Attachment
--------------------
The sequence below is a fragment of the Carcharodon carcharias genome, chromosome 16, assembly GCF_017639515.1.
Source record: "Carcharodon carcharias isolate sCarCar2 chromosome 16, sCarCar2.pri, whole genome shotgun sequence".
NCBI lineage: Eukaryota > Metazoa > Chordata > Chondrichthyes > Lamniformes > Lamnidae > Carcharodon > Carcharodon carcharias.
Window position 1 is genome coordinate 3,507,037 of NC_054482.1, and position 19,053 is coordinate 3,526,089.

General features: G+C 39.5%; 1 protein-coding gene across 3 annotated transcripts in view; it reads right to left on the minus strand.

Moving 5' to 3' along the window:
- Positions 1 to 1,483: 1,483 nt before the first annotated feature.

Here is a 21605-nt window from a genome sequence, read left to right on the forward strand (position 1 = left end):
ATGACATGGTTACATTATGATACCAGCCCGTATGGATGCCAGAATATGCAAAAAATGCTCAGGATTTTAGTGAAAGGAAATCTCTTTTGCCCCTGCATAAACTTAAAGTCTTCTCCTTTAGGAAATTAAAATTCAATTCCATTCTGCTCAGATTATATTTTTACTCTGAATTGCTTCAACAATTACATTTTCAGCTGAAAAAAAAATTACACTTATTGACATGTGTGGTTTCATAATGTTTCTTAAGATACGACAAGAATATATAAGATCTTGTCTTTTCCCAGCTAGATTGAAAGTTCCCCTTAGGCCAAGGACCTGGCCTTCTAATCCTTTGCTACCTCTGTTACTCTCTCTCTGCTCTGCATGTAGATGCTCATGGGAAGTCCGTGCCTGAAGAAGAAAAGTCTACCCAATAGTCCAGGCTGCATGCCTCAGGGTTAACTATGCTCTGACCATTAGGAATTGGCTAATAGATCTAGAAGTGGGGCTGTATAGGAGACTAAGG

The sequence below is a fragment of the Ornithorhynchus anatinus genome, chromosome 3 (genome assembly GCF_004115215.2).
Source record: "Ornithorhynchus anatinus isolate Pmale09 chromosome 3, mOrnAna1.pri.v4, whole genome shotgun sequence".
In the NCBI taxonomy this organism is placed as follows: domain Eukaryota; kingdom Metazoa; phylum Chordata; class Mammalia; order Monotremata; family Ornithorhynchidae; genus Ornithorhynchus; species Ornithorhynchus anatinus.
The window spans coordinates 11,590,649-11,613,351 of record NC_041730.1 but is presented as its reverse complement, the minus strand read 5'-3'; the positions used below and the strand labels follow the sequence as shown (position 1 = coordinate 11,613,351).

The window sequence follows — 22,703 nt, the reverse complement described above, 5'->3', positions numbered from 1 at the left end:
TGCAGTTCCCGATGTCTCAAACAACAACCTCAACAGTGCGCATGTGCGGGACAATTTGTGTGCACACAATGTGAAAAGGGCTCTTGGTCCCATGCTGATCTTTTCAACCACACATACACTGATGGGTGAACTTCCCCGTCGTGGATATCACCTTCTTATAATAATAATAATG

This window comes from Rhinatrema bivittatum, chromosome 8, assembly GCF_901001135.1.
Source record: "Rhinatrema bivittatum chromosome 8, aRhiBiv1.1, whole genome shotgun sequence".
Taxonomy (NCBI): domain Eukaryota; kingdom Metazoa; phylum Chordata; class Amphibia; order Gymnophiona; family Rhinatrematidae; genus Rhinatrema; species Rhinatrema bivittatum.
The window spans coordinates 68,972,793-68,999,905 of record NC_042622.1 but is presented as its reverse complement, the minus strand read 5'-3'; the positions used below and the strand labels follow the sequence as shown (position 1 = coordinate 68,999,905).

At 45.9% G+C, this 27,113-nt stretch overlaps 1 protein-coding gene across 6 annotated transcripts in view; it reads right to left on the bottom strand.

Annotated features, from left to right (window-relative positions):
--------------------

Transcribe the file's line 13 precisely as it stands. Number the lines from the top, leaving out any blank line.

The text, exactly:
The window spans coordinates 11,590,649-11,613,351 of record NC_041730.1 but is presented as its reverse complement, the minus strand read 5'-3'; the positions used below and the strand labels follow the sequence as shown (position 1 = coordinate 11,613,351).